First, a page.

Hitting The Wall.

Most of us are familiar with that saying, whether you are a runner or not, at one point or another we will all experience that feeling where we want to crash, whether thats physically, mentally or emotionally (and sometimes even a combination of all three!)

As a long distance runner, I have ‘hit the wall’ on many occasions, during my 1st London Marathon it happened at around mile 18, and last year it happened at mile 14 (that was a bad day in office, let me tell you!) But it isn’t just something that happens on race day, it can also happen during training too.

If you have ever trained for a marathon, you know that it is hard work (and if you haven’t trained for one before, I am telling you, it is hard work!) When you press ‘Submit’ on that race entry form you are pretty much signing your life away for at least 12/16/18 weeks (depending on the training plan you decide to follow), and it will take it’s toll and make you question your sanity & why you have voluntarily signed up to run 26.2 miles!

The Spring marathons are getting closer, and for a lot of runners (myself included) around this time is what we call ‘peak week’ – which means it will be the highest mileage week, or include a higher number of harder sessions than usual – or in my case, both! When I looked at the my plan for this week, I thought it was going to be tough, and I was right! And today, was the first time in a long time, that I bailed on a training session part way through.

Tonights plan was 5 x 1 Mile efforts. Effort level = HARD. I was dreading it.hit the wall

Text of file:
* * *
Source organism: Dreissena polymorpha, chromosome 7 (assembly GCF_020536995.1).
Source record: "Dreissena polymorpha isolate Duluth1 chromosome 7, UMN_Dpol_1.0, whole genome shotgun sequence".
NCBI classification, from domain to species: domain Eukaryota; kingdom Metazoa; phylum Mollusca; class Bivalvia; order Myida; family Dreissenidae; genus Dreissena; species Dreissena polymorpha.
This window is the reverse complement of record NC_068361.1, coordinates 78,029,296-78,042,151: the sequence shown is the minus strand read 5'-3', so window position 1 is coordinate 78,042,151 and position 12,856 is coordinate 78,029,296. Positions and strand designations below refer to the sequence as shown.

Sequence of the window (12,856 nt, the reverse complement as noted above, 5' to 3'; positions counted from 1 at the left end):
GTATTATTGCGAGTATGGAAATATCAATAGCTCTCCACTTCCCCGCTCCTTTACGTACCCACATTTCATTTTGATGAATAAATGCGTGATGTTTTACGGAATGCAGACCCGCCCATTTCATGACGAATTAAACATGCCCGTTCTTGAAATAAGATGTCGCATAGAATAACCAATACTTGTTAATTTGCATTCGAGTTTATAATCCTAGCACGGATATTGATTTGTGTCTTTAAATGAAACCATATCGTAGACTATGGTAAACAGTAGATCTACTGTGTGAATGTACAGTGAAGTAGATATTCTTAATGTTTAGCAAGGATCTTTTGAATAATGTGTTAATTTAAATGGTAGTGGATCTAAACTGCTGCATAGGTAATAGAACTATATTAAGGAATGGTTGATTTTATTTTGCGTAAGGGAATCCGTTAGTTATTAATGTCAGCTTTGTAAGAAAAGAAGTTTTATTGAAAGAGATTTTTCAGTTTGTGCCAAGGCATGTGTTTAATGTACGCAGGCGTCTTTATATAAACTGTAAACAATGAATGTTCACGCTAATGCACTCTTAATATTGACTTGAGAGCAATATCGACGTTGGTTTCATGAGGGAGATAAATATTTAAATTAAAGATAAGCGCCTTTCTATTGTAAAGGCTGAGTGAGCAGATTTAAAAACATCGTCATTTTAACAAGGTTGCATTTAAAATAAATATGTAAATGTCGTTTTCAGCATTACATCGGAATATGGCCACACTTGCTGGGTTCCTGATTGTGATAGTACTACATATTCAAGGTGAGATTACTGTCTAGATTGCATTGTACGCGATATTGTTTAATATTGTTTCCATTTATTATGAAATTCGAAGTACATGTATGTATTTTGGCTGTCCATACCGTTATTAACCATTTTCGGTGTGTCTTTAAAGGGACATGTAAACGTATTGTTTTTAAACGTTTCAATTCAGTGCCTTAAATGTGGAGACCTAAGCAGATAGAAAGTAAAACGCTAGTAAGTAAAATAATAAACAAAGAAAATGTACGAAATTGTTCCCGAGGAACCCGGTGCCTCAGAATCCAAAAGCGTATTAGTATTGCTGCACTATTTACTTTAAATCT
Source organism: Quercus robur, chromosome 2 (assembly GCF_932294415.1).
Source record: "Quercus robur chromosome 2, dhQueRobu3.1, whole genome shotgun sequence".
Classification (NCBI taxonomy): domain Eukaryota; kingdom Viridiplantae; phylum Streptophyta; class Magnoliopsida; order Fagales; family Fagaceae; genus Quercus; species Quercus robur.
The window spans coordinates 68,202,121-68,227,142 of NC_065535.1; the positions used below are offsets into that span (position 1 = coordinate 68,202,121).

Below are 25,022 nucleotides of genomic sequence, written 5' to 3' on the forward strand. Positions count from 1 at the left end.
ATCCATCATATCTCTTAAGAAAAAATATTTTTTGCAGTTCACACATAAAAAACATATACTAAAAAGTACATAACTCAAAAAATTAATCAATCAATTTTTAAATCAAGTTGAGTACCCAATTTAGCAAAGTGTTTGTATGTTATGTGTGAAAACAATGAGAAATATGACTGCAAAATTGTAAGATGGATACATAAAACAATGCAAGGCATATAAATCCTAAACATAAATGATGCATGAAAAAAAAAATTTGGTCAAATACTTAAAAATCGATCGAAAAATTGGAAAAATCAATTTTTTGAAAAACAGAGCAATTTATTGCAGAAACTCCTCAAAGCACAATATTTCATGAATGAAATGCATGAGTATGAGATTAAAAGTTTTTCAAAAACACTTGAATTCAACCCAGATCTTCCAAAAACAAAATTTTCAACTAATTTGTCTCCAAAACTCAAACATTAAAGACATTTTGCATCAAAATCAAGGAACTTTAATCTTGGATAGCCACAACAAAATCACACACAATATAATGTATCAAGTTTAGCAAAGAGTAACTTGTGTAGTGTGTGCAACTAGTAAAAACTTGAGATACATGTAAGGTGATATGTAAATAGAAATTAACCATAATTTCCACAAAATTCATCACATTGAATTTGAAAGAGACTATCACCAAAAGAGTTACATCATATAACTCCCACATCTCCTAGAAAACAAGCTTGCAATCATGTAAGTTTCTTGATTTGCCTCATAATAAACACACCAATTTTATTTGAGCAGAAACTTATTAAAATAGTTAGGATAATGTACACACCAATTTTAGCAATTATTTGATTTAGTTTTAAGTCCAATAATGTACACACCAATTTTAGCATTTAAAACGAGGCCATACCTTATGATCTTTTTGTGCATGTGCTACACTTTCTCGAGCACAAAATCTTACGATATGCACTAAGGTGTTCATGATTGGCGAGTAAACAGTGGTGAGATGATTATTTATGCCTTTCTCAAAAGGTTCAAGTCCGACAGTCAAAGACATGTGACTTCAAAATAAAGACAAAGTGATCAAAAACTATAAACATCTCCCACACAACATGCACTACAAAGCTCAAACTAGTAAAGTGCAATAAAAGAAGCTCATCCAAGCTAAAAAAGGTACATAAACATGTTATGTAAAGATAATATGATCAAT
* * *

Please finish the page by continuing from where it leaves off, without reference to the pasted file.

I think this was the start of my problem, I went into the session with a negative mindset. I knew it was going to be tough. I knew my body was tired. And I let it get to me. I wanted to stop after my warm up, I then really wanted to stop after the 1st effort, and then by the 3rd I was 100% done. Although physically I probably could have ran another 2 efforts, my head was just not in it. The last 10 days have been tough. I have only had one rest day since The Big Half and have ran almost 70 miles, which for me is a lot! And if I am honest I think my body and my mind just need a bit of a break!

I could beat myself up about today, or tell myself I will go out tomorrow to make up for it, but that isn’t going to make me feel any better, or do me any good. Instead I am going to take full advantage of my scheduled rest day & hope that it recharges my batteries so that I feel fresh for the weekend.

Running a marathon is hard, there is no doubt about it, but the training leading up to it can be just as hard, and at times even harder than the race itself. Both are not just a physical challenge, but a mental challenge too. And today, my mental side let me down. It’s just over 5 weeks until race day, and as well as making sure my training & nutrition is right, I know I also need to work on my mindset, as when it gets tough on the day, I cannot give into that voice telling me to give up!

If anyone has any tips or any strategies they use for getting over that ‘mental wall’ then please let me know in the comments!

Jordan xx

One thought on “Hitting The Wall.

  1. Jim Grant says:

    Hi Jordan. One tip I found is to run as easily as you can mentally at the beginning of the marathon. I’ve been on the earth a long time now and a veteran of some 37 marathons.I did my best by ”dis-associating’ for 15 miles or so, chatting to a fellow athlete I meet in the race. ( It doesn’t always work with friends, it induces too much pressure). To concentrate for around 3 hours …nearer four these days….I find hard. However when the going gets tough two thirds of the way into the event I have the mental resources to tough it out. Tame the mind and tame the run. The race should be a celebration of your training …so leaving all the mistakes there is best!

    Good luck in London…Hope to see you disappearing into the distance on April 22nd!

    Jim Grant

    Liked by 1 person

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